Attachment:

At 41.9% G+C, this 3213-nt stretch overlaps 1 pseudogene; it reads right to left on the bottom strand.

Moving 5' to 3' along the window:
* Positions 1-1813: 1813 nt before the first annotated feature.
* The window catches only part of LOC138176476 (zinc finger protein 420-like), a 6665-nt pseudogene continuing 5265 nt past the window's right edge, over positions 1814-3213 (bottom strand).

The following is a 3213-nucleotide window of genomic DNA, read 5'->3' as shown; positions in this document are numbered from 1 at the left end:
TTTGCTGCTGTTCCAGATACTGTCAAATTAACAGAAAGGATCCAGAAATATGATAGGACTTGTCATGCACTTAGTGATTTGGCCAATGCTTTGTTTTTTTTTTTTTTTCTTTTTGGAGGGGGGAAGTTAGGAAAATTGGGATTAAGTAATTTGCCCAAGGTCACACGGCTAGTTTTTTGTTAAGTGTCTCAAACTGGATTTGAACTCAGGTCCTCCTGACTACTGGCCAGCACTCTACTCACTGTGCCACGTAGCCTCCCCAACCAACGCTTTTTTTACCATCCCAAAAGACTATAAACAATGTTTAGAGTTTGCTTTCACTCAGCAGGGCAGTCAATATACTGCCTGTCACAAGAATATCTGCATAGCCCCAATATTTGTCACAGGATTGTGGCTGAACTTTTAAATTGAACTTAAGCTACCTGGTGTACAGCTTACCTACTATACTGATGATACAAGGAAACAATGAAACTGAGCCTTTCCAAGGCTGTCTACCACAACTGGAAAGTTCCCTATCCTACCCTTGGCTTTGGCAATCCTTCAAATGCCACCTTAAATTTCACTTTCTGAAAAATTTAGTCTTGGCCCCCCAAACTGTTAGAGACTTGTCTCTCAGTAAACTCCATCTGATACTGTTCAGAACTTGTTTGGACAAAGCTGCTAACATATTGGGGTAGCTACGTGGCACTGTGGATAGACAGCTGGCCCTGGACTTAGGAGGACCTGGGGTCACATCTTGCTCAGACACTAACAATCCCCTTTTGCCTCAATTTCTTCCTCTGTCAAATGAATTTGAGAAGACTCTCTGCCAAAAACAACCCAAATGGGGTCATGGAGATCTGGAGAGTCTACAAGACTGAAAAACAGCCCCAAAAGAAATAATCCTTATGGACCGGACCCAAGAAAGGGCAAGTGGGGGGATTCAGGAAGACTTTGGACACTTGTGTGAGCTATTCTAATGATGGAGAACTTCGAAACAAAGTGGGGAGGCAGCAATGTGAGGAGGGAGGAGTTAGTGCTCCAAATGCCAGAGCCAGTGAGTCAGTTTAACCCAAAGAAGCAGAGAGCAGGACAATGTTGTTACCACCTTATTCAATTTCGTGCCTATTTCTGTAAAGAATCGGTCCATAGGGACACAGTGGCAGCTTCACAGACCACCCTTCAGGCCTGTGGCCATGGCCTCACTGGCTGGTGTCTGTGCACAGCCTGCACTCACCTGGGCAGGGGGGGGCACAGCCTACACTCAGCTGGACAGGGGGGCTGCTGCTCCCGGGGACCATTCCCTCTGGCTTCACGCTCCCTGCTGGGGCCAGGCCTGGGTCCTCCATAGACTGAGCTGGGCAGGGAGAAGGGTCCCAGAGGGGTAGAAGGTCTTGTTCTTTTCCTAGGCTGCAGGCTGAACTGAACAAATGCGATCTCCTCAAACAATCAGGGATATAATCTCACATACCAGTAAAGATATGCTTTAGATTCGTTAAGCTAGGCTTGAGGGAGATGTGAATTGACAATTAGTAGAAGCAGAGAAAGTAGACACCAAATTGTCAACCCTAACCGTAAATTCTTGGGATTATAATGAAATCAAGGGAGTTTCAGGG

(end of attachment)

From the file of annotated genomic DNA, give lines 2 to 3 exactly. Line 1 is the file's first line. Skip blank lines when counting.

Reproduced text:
Moving 5' to 3' along the window:
* Positions 1-1813: 1813 nt before the first annotated feature.